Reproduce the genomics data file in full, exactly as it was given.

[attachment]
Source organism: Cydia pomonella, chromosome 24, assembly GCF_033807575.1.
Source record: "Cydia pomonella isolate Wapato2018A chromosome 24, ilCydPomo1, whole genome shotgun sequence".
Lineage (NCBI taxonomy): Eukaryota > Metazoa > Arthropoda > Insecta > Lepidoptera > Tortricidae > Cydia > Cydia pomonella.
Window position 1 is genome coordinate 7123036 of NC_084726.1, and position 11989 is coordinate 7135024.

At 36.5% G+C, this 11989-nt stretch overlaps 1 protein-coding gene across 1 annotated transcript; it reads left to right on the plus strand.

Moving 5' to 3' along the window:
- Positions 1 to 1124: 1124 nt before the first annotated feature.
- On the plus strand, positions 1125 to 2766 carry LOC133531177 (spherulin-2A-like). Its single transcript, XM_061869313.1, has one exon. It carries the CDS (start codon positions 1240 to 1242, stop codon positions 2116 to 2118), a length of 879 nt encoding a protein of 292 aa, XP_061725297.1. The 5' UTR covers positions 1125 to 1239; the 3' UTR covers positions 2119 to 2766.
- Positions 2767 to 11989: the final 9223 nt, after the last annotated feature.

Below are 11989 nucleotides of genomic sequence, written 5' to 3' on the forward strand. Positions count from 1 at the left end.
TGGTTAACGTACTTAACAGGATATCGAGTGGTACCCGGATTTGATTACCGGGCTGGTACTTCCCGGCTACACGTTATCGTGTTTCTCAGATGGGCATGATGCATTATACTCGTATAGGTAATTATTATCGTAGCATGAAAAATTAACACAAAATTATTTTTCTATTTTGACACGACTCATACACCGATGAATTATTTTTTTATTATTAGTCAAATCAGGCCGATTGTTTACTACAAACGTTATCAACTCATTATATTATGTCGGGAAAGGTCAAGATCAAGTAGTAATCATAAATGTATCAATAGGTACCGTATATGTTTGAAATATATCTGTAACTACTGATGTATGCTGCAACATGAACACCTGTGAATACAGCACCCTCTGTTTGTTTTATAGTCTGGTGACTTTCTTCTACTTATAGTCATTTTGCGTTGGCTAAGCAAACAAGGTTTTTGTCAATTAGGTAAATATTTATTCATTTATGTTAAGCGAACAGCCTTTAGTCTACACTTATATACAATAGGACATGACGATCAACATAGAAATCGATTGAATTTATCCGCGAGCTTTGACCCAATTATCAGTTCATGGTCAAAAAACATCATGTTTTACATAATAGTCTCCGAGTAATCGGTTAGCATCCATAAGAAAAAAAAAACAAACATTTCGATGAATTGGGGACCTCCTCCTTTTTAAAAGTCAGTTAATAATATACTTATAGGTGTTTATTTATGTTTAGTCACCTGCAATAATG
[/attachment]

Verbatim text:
Source organism: Cydia pomonella, chromosome 24, assembly GCF_033807575.1.
Source record: "Cydia pomonella isolate Wapato2018A chromosome 24, ilCydPomo1, whole genome shotgun sequence".
Lineage (NCBI taxonomy): Eukaryota > Metazoa > Arthropoda > Insecta > Lepidoptera > Tortricidae > Cydia > Cydia pomonella.
Window position 1 is genome coordinate 7123036 of NC_084726.1, and position 11989 is coordinate 7135024.

At 36.5% G+C, this 11989-nt stretch overlaps 1 protein-coding gene across 1 annotated transcript; it reads left to right on the plus strand.

Moving 5' to 3' along the window:
- Positions 1 to 1124: 1124 nt before the first annotated feature.
- On the plus strand, positions 1125 to 2766 carry LOC133531177 (spherulin-2A-like). Its single transcript, XM_061869313.1, has one exon. It carries the CDS (start codon positions 1240 to 1242, stop codon positions 2116 to 2118), a length of 879 nt encoding a protein of 292 aa, XP_061725297.1. The 5' UTR covers positions 1125 to 1239; the 3' UTR covers positions 2119 to 2766.
- Positions 2767 to 11989: the final 9223 nt, after the last annotated feature.

Below are 11989 nucleotides of genomic sequence, written 5' to 3' on the forward strand. Positions count from 1 at the left end.
TGGTTAACGTACTTAACAGGATATCGAGTGGTACCCGGATTTGATTACCGGGCTGGTACTTCCCGGCTACACGTTATCGTGTTTCTCAGATGGGCATGATGCATTATACTCGTATAGGTAATTATTATCGTAGCATGAAAAATTAACACAAAATTATTTTTCTATTTTGACACGACTCATACACCGATGAATTATTTTTTTATTATTAGTCAAATCAGGCCGATTGTTTACTACAAACGTTATCAACTCATTATATTATGTCGGGAAAGGTCAAGATCAAGTAGTAATCATAAATGTATCAATAGGTACCGTATATGTTTGAAATATATCTGTAACTACTGATGTATGCTGCAACATGAACACCTGTGAATACAGCACCCTCTGTTTGTTTTATAGTCTGGTGACTTTCTTCTACTTATAGTCATTTTGCGTTGGCTAAGCAAACAAGGTTTTTGTCAATTAGGTAAATATTTATTCATTTATGTTAAGCGAACAGCCTTTAGTCTACACTTATATACAATAGGACATGACGATCAACATAGAAATCGATTGAATTTATCCGCGAGCTTTGACCCAATTATCAGTTCATGGTCAAAAAACATCATGTTTTACATAATAGTCTCCGAGTAATCGGTTAGCATCCATAAGAAAAAAAAAACAAACATTTCGATGAATTGGGGACCTCCTCCTTTTTAAAAGTCAGTTAATAATATACTTATAGGTGTTTATTTATGTTTAGTCACCTGCAATAATG